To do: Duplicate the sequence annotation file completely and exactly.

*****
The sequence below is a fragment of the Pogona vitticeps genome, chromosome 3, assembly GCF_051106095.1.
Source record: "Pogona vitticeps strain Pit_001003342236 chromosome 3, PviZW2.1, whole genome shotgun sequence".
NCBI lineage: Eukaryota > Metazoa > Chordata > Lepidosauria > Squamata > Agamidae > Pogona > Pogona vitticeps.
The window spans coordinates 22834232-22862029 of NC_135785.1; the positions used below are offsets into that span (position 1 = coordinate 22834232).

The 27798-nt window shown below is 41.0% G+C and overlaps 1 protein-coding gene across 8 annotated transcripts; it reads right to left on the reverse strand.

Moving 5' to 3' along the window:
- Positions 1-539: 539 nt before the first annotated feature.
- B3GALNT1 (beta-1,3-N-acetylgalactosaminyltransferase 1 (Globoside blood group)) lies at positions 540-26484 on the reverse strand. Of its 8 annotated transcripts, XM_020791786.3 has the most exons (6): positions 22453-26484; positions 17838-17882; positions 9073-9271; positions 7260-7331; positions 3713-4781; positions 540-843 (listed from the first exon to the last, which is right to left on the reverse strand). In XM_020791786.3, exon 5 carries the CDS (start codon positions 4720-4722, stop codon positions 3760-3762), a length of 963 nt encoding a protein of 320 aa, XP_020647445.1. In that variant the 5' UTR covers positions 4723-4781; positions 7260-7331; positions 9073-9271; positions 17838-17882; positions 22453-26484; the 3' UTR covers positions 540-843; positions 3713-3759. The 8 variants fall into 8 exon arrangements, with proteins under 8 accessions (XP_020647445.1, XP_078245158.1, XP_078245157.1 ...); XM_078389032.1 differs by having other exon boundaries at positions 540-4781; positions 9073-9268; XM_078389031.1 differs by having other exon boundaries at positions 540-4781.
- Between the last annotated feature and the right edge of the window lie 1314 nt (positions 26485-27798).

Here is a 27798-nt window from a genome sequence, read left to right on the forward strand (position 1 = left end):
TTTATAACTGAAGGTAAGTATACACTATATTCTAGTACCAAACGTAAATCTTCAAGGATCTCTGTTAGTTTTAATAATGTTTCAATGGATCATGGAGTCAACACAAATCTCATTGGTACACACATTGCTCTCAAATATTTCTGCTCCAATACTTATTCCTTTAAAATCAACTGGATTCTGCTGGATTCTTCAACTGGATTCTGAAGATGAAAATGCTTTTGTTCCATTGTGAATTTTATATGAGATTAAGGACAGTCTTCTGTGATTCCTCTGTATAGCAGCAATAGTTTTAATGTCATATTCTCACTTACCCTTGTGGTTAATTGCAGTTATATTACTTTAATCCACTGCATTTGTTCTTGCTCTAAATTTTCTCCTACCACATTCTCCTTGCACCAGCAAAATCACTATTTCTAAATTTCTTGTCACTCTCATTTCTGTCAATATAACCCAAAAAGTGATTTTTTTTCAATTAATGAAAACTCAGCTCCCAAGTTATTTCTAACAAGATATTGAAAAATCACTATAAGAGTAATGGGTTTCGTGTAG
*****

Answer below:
The sequence below is a fragment of the Pogona vitticeps genome, chromosome 3, assembly GCF_051106095.1.
Source record: "Pogona vitticeps strain Pit_001003342236 chromosome 3, PviZW2.1, whole genome shotgun sequence".
NCBI lineage: Eukaryota > Metazoa > Chordata > Lepidosauria > Squamata > Agamidae > Pogona > Pogona vitticeps.
The window spans coordinates 22834232-22862029 of NC_135785.1; the positions used below are offsets into that span (position 1 = coordinate 22834232).

The 27798-nt window shown below is 41.0% G+C and overlaps 1 protein-coding gene across 8 annotated transcripts; it reads right to left on the reverse strand.

Moving 5' to 3' along the window:
- Positions 1-539: 539 nt before the first annotated feature.
- B3GALNT1 (beta-1,3-N-acetylgalactosaminyltransferase 1 (Globoside blood group)) lies at positions 540-26484 on the reverse strand. Of its 8 annotated transcripts, XM_020791786.3 has the most exons (6): positions 22453-26484; positions 17838-17882; positions 9073-9271; positions 7260-7331; positions 3713-4781; positions 540-843 (listed from the first exon to the last, which is right to left on the reverse strand). In XM_020791786.3, exon 5 carries the CDS (start codon positions 4720-4722, stop codon positions 3760-3762), a length of 963 nt encoding a protein of 320 aa, XP_020647445.1. In that variant the 5' UTR covers positions 4723-4781; positions 7260-7331; positions 9073-9271; positions 17838-17882; positions 22453-26484; the 3' UTR covers positions 540-843; positions 3713-3759. The 8 variants fall into 8 exon arrangements, with proteins under 8 accessions (XP_020647445.1, XP_078245158.1, XP_078245157.1 ...); XM_078389032.1 differs by having other exon boundaries at positions 540-4781; positions 9073-9268; XM_078389031.1 differs by having other exon boundaries at positions 540-4781.
- Between the last annotated feature and the right edge of the window lie 1314 nt (positions 26485-27798).

Here is a 27798-nt window from a genome sequence, read left to right on the forward strand (position 1 = left end):
TTTATAACTGAAGGTAAGTATACACTATATTCTAGTACCAAACGTAAATCTTCAAGGATCTCTGTTAGTTTTAATAATGTTTCAATGGATCATGGAGTCAACACAAATCTCATTGGTACACACATTGCTCTCAAATATTTCTGCTCCAATACTTATTCCTTTAAAATCAACTGGATTCTGCTGGATTCTTCAACTGGATTCTGAAGATGAAAATGCTTTTGTTCCATTGTGAATTTTATATGAGATTAAGGACAGTCTTCTGTGATTCCTCTGTATAGCAGCAATAGTTTTAATGTCATATTCTCACTTACCCTTGTGGTTAATTGCAGTTATATTACTTTAATCCACTGCATTTGTTCTTGCTCTAAATTTTCTCCTACCACATTCTCCTTGCACCAGCAAAATCACTATTTCTAAATTTCTTGTCACTCTCATTTCTGTCAATATAACCCAAAAAGTGATTTTTTTTCAATTAATGAAAACTCAGCTCCCAAGTTATTTCTAACAAGATATTGAAAAATCACTATAAGAGTAATGGGTTTCGTGTAG